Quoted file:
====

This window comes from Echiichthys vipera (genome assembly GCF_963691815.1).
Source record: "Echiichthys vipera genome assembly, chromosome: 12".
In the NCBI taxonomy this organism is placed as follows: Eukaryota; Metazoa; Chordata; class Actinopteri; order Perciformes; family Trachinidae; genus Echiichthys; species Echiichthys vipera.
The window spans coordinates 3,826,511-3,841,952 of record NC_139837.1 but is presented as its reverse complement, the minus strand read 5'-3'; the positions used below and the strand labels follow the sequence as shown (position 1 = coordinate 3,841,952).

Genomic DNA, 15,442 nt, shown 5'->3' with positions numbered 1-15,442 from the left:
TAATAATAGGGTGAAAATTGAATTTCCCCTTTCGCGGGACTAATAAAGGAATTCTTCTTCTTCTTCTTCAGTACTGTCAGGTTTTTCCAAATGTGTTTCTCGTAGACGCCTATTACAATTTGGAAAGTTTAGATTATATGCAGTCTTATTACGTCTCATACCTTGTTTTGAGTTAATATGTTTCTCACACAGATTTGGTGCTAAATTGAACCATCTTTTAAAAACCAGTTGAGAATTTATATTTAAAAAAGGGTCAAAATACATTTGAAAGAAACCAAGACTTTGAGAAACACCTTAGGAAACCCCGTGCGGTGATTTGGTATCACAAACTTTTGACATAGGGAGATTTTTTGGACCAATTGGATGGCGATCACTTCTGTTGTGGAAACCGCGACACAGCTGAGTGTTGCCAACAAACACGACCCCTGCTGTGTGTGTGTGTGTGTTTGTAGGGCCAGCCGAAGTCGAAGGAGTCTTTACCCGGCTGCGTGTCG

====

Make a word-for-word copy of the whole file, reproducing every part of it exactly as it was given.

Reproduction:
This window comes from Echiichthys vipera (genome assembly GCF_963691815.1).
Source record: "Echiichthys vipera genome assembly, chromosome: 12".
In the NCBI taxonomy this organism is placed as follows: Eukaryota; Metazoa; Chordata; class Actinopteri; order Perciformes; family Trachinidae; genus Echiichthys; species Echiichthys vipera.
The window spans coordinates 3,826,511-3,841,952 of record NC_139837.1 but is presented as its reverse complement, the minus strand read 5'-3'; the positions used below and the strand labels follow the sequence as shown (position 1 = coordinate 3,841,952).

Genomic DNA, 15,442 nt, shown 5'->3' with positions numbered 1-15,442 from the left:
TAATAATAGGGTGAAAATTGAATTTCCCCTTTCGCGGGACTAATAAAGGAATTCTTCTTCTTCTTCTTCAGTACTGTCAGGTTTTTCCAAATGTGTTTCTCGTAGACGCCTATTACAATTTGGAAAGTTTAGATTATATGCAGTCTTATTACGTCTCATACCTTGTTTTGAGTTAATATGTTTCTCACACAGATTTGGTGCTAAATTGAACCATCTTTTAAAAACCAGTTGAGAATTTATATTTAAAAAAGGGTCAAAATACATTTGAAAGAAACCAAGACTTTGAGAAACACCTTAGGAAACCCCGTGCGGTGATTTGGTATCACAAACTTTTGACATAGGGAGATTTTTTGGACCAATTGGATGGCGATCACTTCTGTTGTGGAAACCGCGACACAGCTGAGTGTTGCCAACAAACACGACCCCTGCTGTGTGTGTGTGTGTGTTTGTAGGGCCAGCCGAAGTCGAAGGAGTCTTTACCCGGCTGCGTGTCG